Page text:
Vitus Steel Tubing

Long before Vitus began making bonded aluminum frames (Vitus 979), the company had an extensive history of manufacturing quality steel bicycle tubes.  According to Classic Rendezvous, Vitus began as Ateliers de la Rive, on the outskirts of St. Etienne, a city southeast of Paris, near Lyon.  Beginning in 1931, they began making tubes branded as Rubis and Durifort.

Durifort Tubing advert from the Octobre 18 1947 edition of Le Cycle

Durifort advert from the June 1947 edition of Le Cycliste magazine

These 1947 ads, which appeared in Le Cycle and Le Cycliste magazines, show that Durifort tubing was the brand promoted by the Ateliers de la Rive company as the company’s best offerings.  Numerous races were won, with bicycles using the Durifort tubing.  At this time, Rubis tubing was also offered, and was featured on a number of bicycles offered by the manufacturers of the day.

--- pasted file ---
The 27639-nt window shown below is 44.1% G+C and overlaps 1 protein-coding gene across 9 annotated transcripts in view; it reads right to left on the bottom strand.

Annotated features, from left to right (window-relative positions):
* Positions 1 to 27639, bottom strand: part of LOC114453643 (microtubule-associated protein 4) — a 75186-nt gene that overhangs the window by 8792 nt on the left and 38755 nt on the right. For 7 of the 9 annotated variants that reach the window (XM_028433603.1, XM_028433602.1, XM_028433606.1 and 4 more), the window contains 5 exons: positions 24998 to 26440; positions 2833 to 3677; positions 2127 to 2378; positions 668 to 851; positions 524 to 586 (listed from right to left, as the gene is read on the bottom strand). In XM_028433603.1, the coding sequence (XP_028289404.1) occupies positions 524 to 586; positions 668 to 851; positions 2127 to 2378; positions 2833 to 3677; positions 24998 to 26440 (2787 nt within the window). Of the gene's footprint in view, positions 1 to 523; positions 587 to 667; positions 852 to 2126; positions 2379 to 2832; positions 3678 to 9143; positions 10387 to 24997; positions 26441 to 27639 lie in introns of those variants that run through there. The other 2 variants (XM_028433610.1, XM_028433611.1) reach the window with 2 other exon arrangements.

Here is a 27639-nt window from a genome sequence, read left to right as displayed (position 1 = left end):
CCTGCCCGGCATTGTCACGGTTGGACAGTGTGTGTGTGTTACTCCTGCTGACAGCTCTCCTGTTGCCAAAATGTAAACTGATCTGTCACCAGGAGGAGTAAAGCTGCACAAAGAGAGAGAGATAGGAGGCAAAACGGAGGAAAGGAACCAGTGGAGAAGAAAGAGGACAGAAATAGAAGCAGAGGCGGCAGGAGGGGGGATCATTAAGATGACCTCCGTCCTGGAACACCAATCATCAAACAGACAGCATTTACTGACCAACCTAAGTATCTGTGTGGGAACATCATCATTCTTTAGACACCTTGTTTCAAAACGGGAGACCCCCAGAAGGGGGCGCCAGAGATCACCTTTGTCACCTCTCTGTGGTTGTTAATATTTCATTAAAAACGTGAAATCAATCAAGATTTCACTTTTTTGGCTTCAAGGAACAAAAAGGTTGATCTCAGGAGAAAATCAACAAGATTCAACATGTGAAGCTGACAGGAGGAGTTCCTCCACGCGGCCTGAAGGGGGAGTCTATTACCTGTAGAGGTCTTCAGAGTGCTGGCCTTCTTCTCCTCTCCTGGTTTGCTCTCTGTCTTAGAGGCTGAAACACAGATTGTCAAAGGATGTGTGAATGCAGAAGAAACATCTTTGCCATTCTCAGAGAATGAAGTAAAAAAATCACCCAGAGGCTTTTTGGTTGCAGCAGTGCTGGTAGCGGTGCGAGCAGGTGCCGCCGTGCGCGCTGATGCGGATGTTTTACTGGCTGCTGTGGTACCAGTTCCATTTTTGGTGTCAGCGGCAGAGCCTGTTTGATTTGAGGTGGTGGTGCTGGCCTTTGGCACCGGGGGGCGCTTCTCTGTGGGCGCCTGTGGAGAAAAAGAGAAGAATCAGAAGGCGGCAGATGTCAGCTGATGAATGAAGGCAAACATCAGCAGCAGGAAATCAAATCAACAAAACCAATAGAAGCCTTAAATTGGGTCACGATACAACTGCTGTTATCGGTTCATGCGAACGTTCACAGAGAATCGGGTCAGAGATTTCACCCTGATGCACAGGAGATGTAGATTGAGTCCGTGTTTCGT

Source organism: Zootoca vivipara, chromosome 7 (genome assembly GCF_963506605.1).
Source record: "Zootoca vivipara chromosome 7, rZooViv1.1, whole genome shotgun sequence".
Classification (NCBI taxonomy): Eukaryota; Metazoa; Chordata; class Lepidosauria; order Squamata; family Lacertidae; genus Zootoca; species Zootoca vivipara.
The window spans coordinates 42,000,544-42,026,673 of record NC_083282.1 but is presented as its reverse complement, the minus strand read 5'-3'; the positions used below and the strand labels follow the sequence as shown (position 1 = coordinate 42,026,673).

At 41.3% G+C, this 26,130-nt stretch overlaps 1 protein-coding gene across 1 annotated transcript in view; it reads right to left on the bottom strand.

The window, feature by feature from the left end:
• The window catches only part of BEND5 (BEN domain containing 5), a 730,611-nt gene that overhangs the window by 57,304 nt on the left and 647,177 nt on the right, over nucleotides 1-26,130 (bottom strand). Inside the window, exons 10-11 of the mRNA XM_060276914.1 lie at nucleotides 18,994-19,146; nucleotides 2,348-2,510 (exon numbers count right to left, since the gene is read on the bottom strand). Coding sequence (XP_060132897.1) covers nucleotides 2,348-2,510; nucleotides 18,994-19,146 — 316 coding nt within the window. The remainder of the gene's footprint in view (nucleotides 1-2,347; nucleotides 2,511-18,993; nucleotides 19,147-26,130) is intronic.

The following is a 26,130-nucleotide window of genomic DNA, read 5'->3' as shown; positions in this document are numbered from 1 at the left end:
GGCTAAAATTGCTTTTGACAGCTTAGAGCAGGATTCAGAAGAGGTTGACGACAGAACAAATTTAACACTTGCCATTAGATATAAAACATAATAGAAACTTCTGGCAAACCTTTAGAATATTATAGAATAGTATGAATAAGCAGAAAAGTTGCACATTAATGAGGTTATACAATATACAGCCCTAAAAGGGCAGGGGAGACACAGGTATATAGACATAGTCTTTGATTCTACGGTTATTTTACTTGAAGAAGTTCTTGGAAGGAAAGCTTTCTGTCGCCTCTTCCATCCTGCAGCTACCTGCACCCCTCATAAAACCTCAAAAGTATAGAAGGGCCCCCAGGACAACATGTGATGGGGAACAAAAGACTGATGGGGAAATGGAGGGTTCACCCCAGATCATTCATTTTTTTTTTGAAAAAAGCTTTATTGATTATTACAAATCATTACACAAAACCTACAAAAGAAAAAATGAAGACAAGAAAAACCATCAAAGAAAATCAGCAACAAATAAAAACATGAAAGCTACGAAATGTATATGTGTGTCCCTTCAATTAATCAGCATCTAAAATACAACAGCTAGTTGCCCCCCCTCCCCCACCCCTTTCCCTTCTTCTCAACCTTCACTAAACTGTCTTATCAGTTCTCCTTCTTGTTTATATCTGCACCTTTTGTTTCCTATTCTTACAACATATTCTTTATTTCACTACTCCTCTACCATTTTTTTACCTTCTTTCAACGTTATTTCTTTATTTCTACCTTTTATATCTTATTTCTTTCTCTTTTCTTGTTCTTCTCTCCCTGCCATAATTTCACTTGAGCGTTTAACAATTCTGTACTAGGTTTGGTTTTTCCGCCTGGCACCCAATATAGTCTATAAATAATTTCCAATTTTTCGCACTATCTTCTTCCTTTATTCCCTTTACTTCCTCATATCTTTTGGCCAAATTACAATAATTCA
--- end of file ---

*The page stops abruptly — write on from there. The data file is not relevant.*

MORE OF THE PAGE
Vitus advert – 1956 Le Cycliste Magazine – Volume 10

 

1980’s Meral with Vitus 788 tubing

By the 1970’s, Vitus was making a variety of tubesets with different wall thicknesses, both butted and straight gauge.

I have owned and worked on several bicycles with Vitus tubing, the oldest of which is a 1947 Peugeot Mixte which featured Vitus Rubis tubing. I still have this bike in my collection.  Although I have seen examples of Vitus’ bonded aluminum frames, I have not ridden one.  I understand that these frames have similar flex characteristics to the alumiminum ALAN frames, which feature aluminum tubes screwed and glued into steel lugs, but Vitus 979 frames do not include steel lugs.

It would be nice to have a resource which identifies the characteristics of each designation of Vitus steel tubing, but this seems to exist only in fragments on various websites.